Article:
@Alexander: Yes, the situation is absolutely analagous. There are torque specifications for screws, just like there are for bolts and nuts. In either case, you are applying a torque in order to create a specific clamp load. This is the force which keeps the joint from coming apart.
Whether the fastener is a screw or a bolt, a big part of the torque which you apply goes into overcoming underhead friction. If there is a washer in the assembly, this is friction between the head of the fastener and the washer. If there is no washer in the assembly, it is the friction between the head of the fastener and the mating surface.
Another big part of the torque goes into overcoming thread friction. For a bolt, this is the friction between the threads of the bolt and the nut; for a screw, it is the friction between the screw threads and the mating part.
The smallest, but most important, part of the torque goes into stretching the screw or bolt. This part is responsible for the clamp load. The more the fastener is stretched, the greater the clamp load. Of course, if the fastener is stretched too much, it may yield or break. (As I discussed in my article, the mating threads also need to withstand the clamp load -- and if it is spread over too few threads, they may yield or break).
This brief discussion of torque-tension relationships shows why proper thread lubrication is important. By minimizing thread friction, proper lubrication allows you to produce more clamp load with the same amount of torque. It also shows why it is often advantageous to use a washer. Using a washer helps to make the underhead friction predictable and consistent.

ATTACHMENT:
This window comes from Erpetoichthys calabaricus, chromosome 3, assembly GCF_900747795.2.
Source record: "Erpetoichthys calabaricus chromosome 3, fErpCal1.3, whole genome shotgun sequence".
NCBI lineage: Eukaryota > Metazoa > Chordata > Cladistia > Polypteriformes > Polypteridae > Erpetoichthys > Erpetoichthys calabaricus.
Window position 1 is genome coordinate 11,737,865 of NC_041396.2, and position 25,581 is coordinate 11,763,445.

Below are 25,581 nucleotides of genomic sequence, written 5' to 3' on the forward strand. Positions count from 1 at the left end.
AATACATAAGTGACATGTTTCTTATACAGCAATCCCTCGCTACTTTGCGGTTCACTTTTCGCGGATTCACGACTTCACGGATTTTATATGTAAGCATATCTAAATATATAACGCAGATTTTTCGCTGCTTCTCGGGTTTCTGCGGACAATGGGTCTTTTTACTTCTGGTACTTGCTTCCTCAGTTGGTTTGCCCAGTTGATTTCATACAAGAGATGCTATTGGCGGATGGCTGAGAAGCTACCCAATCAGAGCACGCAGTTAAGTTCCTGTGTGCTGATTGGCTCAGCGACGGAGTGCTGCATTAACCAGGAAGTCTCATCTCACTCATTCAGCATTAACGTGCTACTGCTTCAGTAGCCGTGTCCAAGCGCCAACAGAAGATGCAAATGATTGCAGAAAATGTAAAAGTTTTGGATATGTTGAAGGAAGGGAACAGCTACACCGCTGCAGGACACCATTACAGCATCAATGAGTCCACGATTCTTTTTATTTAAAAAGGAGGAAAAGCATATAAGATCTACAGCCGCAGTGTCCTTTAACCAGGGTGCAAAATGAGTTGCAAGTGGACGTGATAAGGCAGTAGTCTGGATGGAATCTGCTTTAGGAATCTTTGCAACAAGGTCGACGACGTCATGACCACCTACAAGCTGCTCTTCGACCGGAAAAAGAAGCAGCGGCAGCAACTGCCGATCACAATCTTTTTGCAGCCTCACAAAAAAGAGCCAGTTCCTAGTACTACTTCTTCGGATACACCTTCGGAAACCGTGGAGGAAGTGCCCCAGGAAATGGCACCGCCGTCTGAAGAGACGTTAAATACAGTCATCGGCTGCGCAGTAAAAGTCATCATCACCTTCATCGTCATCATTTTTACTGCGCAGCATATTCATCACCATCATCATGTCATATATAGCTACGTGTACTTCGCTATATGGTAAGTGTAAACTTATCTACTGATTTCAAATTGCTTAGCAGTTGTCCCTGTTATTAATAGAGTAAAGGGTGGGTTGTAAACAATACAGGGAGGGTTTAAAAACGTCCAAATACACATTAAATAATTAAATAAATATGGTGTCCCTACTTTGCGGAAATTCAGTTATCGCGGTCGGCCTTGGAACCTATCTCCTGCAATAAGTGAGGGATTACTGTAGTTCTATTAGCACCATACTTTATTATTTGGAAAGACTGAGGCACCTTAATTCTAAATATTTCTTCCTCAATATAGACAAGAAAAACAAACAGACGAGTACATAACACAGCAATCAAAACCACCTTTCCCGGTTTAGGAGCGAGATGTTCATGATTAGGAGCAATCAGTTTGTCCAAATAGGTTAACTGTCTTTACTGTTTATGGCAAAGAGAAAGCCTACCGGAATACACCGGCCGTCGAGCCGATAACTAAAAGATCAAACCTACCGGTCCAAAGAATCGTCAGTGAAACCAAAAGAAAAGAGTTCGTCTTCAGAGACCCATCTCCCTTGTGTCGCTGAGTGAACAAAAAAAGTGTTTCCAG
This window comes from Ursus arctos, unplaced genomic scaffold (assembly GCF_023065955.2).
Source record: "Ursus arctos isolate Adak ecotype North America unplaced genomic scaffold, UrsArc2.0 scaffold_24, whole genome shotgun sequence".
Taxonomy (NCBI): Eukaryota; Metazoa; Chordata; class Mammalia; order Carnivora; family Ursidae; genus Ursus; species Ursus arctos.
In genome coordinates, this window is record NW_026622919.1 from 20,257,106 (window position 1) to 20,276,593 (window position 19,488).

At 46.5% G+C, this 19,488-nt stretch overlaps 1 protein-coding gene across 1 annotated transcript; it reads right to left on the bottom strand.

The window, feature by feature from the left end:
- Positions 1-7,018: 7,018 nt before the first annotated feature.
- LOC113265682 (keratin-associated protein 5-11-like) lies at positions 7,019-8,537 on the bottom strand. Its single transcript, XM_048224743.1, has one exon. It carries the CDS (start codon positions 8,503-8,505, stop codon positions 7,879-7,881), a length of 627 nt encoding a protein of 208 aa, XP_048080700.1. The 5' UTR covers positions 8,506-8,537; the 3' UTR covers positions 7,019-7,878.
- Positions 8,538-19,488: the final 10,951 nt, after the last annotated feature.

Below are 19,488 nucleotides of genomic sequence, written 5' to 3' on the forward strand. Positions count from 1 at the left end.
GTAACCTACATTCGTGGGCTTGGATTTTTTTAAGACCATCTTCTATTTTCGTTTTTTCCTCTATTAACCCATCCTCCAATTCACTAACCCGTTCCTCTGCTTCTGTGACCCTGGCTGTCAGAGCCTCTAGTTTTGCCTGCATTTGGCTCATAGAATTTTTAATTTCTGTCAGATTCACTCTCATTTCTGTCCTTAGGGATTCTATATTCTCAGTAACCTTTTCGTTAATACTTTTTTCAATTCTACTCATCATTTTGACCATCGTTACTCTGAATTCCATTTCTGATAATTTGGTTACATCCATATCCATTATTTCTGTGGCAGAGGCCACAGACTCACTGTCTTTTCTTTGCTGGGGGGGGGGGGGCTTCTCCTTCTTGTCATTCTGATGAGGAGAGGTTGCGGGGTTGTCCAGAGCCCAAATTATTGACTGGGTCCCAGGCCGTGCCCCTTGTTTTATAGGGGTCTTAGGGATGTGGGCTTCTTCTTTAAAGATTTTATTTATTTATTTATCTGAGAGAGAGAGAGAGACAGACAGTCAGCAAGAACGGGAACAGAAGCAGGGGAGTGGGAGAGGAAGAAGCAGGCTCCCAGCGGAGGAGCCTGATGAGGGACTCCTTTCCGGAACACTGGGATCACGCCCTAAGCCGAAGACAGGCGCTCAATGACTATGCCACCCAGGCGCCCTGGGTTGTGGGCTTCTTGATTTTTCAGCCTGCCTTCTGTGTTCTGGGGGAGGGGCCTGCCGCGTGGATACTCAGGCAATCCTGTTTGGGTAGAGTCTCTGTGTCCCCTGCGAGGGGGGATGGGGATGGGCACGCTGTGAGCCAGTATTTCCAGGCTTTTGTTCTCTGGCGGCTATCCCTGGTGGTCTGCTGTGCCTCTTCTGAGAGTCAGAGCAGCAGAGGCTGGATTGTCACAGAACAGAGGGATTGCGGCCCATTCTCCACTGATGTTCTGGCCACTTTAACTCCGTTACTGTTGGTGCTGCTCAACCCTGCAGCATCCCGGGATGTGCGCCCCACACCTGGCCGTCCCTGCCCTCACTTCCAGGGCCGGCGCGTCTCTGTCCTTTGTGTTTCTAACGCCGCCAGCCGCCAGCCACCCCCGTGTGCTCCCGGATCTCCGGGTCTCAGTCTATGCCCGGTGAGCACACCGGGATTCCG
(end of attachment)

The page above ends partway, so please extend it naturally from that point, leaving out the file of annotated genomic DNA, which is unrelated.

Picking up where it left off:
Clearly, the torque-tension relationship for a given joint is highly dependent on the materials and finishes used. For example, if you replace a zinc-plated steel screw with a stainless steel screw, you shouldn't expect to be able to achieve the same clamp load with the same torque, because the friction coefficients will be different.
In order to come up with a torque specification for a specific joint, it's often a good idea to do a torque-tension study. Generic torque charts can be misleading. It's important to understand how much variation can be expected in terms of underhead friction and thread friction in your application. It's also important to understand how much variation in torque you can expect from your torque wrench or driver. When you have a good understanding of all of the variables involved in the torque-tension relationship, you can specify an installation torque which will provide the clamp load your application needs.
Robots that walk have come a long way from simple barebones walking machines or pairs of legs without an upper body and head. Much of the research these days focuses on making more humanoid robots. But they are not all created equal.
The IEEE Computer Society has named the top 10 trends for 2014. You can expect the convergence of cloud computing and mobile devices, advances in health care data and devices, as well as privacy issues in social media to make the headlines. And 3D printing came out of nowhere to make a big splash.
For industrial control applications, or even a simple assembly line, that machine can go almost 24/7 without a break. But what happens when the task is a little more complex? That’s where the “smart” machine would come in. The smart machine is one that has some simple (or complex in some cases) processing capability to be able to adapt to changing conditions. Such machines are suited for a host of applications, including automotive, aerospace, defense, medical, computers and electronics, telecommunications, consumer goods, and so on. This discussion will examine what’s possible with smart machines, and what tradeoffs need to be made to implement such a solution.